Seminal study of the emergence of printing, which emphasizes its impact on institutions, modes of thought and knowledge, and the emergence of the new science. Though Eisenstein’s technological determinism has been the subject of subsequent critique (e.g., Johns), the book, whose findings Eisenstein reprised in a single volume titled The Printing Revolution in Early Modern Europe (Cambridge University Press, 1983), remains a crucial study of print networks and the production of knowledge.

  • Erdmann, Axel. My Gracious Silence: Women in the Mirror of Sixteenth-Century Printing in Western Europe. Luzern, Switzerland: Gilhofer & Ranschburg, 1999.

    Erdmann, a Swiss book dealer, dedicated himself to collecting books published or printed in Europe between 1501 and 1601 by or about women, or published by women. The publication of this book coincided with the sale of his collection to the Beinecke Rare Book and Manuscript Library, Yale University. Part 1 details women in the book trades, while Part 2 collects biographical information on women writers, illustrators, and printers in early modern Europe.

  • Febvre, Lucien, and Henri-Jean Martin. L’apparition du livre. Paris: A. Michel, 1958.

    A major survey of the history of printing, with detailed accounts of book production, book trade networks and mechanisms, and the visual appearance of the printed book. English translation by David Gerard, The Coming of the Book: the Impact of Printing, 1450–1800 (London: NLB, 1976).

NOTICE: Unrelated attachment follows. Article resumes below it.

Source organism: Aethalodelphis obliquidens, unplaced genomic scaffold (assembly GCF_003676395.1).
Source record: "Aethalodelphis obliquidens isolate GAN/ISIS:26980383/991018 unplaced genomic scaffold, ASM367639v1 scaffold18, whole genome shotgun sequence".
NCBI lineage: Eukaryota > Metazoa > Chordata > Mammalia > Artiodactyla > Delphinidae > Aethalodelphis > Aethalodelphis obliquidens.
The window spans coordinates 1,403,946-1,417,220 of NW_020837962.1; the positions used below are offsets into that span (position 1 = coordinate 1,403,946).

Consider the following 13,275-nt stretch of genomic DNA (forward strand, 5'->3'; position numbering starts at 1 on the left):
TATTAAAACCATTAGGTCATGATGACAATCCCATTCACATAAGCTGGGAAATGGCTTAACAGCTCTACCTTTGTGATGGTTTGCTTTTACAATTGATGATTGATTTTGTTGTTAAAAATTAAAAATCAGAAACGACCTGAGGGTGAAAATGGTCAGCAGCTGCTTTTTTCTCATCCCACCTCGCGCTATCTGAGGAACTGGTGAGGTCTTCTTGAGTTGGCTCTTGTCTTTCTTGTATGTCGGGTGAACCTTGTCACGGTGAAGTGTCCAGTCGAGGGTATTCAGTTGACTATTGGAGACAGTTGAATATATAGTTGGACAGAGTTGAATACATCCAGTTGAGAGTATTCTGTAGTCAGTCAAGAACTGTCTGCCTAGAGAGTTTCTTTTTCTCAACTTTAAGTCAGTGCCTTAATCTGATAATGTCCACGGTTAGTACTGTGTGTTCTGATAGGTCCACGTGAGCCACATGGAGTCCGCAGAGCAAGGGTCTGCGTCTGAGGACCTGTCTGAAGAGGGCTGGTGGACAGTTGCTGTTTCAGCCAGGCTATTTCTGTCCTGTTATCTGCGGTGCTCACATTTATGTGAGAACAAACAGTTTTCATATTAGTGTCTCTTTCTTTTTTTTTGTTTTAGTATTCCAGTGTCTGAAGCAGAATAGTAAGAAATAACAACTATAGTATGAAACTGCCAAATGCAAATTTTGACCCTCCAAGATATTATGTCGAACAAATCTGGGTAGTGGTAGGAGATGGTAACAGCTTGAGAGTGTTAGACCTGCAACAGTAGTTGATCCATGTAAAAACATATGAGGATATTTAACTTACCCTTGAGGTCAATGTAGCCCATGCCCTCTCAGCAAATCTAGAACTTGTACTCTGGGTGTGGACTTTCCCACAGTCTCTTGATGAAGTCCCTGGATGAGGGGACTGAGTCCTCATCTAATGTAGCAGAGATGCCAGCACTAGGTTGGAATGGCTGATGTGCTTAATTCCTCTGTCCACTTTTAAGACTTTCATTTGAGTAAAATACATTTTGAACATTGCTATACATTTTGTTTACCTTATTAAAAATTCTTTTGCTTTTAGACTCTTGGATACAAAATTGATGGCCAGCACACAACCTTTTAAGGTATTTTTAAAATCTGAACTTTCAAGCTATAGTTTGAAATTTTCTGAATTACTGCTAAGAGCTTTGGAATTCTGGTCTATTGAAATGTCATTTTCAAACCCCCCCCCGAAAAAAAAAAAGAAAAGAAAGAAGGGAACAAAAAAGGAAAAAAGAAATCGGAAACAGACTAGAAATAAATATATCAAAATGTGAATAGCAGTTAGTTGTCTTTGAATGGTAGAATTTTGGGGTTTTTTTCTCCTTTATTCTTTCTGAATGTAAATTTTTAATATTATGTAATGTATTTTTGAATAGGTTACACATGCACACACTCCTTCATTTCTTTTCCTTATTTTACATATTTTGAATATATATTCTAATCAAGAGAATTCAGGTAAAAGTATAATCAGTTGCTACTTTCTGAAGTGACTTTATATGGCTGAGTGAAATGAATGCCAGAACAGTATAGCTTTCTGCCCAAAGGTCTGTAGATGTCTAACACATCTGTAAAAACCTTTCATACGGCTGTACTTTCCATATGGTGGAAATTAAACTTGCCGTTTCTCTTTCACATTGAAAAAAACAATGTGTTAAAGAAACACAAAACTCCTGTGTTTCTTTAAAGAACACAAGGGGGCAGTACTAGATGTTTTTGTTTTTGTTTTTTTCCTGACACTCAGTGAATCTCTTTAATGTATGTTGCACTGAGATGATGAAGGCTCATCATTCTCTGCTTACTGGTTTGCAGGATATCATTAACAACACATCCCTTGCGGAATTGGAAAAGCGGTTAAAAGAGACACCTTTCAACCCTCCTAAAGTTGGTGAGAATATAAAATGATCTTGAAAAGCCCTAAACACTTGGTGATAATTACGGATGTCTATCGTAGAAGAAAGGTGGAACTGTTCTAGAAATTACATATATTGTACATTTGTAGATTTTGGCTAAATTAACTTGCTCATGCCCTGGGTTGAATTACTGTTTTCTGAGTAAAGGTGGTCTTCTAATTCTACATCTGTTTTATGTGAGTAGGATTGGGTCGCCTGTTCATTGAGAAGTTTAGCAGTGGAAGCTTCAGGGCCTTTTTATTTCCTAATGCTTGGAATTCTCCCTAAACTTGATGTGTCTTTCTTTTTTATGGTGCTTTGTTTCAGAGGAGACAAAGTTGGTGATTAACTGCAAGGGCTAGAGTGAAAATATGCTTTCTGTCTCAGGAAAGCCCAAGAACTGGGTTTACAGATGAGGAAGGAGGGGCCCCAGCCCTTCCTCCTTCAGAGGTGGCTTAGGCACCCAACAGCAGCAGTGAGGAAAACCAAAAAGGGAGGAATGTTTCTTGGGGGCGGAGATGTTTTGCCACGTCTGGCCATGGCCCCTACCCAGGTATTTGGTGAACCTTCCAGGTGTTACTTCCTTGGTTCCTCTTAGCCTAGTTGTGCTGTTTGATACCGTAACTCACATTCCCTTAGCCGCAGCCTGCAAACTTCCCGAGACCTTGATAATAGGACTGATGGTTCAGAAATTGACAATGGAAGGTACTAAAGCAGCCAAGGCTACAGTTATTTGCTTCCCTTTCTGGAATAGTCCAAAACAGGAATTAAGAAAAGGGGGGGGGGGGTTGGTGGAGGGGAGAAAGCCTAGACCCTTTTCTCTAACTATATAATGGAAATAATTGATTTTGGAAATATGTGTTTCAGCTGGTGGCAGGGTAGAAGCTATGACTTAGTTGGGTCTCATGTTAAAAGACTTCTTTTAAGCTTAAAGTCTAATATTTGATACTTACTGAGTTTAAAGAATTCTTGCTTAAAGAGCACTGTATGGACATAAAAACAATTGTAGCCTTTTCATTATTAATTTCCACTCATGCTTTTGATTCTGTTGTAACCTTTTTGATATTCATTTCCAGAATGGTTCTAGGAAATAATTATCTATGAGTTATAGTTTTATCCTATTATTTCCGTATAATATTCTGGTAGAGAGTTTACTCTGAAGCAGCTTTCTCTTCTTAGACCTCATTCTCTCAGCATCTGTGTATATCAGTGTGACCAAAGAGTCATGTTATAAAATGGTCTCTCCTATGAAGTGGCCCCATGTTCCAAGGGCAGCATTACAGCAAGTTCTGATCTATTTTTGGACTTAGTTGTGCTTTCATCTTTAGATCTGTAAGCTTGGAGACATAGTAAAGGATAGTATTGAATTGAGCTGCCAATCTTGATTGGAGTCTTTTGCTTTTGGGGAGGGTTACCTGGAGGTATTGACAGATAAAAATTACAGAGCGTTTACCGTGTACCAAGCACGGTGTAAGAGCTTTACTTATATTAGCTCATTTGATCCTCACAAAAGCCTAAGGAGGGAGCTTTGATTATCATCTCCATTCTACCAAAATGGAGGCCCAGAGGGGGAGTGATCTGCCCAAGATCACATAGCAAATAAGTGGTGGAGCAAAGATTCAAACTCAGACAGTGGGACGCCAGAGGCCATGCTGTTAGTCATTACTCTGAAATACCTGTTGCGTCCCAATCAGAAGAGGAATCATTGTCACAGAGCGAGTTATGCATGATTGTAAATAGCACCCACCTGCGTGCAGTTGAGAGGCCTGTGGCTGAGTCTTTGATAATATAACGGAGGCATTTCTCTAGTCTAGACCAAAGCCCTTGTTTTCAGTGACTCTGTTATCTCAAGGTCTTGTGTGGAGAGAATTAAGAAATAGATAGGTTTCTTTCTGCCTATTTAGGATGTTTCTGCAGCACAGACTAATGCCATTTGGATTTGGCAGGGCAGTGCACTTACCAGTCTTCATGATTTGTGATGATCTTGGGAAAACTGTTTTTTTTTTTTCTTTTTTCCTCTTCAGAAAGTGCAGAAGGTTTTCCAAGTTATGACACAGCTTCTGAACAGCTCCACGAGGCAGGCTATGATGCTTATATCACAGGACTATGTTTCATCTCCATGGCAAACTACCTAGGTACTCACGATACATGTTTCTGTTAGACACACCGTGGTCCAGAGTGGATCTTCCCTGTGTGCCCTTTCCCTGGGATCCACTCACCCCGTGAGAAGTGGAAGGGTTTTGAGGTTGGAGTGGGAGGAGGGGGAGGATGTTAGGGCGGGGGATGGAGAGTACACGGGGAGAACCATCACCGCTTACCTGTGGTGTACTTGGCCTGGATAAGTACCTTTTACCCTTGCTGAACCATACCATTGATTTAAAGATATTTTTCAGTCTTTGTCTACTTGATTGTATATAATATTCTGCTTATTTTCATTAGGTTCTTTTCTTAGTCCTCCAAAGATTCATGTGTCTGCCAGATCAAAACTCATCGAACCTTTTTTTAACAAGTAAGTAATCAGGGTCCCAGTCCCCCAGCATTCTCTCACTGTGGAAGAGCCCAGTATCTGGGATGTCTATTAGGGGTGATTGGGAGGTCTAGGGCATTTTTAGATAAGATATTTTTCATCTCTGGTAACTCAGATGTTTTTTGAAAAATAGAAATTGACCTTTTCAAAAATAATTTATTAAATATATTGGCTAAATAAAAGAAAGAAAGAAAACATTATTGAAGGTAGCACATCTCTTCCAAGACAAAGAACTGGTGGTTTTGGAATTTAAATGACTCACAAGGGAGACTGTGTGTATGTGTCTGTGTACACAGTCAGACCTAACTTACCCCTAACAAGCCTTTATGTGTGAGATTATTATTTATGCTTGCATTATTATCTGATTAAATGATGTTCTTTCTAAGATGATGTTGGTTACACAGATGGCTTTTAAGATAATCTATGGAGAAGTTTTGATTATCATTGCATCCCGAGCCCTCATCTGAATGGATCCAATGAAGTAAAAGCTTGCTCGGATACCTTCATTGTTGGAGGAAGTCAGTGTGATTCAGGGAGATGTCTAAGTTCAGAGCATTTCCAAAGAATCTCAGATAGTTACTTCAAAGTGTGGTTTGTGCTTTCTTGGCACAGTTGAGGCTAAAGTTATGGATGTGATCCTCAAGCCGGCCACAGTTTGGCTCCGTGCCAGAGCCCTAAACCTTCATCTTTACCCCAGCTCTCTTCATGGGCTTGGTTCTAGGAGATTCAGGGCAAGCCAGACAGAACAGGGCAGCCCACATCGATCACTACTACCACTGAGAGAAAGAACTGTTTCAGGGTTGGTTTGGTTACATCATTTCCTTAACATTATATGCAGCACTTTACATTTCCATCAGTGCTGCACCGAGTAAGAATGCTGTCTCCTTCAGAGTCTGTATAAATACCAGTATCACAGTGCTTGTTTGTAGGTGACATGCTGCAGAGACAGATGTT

• Johns, Adrian. The Nature of the Book: Print and Knowledge in the Making. Chicago: University of Chicago Press, 1998.

    DOI: 10.7208/chicago/9780226401232.001.0001

    A major study of the print trades in 17th-century London, with an emphasis on the manufacture of credit in and through print. Johns is attentive to the work of women within the book trades, particularly as mercuries, and explores the overlaps between domestic space and the print shop.

  • Pettegree, Andrew. The Book in the Renaissance. New Haven, CT: Yale University Press, 2010.

    Pettegree moves from the introduction of printing in Europe to the creation of a European book market; the role of the book in major social, political, and religious transformations; questions of scientific and medical practice; and the dissemination and collection of books. Throughout, Pettegree explores the impact of print, and the failures as well as successes of early book trade agents and their products.

  • Raymond, Joad. Pamphlets and Pamphleteering in Early Modern Britain. Cambridge, UK: Cambridge University Press, 2006.

    Groundbreaking exploration of the pamphlet culture of early modern Britain, with a particular emphasis on the 17th century. Throughout, Raymond is attentive to the presence of women in the book trades, particularly as hawkers and mercuries. Chapter 7 addresses female authorship in relation to the pamphlet press.

  • Rostenberg, Leona. The Minority Press and the English Crown: A Study in Repression, 1558–1625. Nieuwkoop, The Netherlands: B. de Graaf, 1971.

    A still valuable study of oppositional printing for the English market by both Catholics and Puritans. Rostenberg is attentive throughout to questions of gender and women’s agency, providing details of women’s involvement in illicit print and their roles in maintaining recusant households and communities.

  • Spufford, Margaret. Small Books and Pleasant Histories: Popular Fiction and its Readership in Seventeenth-Century England. London: Methuen, 1981.

    An influential account of cheap print and its distribution. Spufford provides evidence of women’s work as hawkers and provincial booksellers. Reprint, Cambridge University Press, 1985.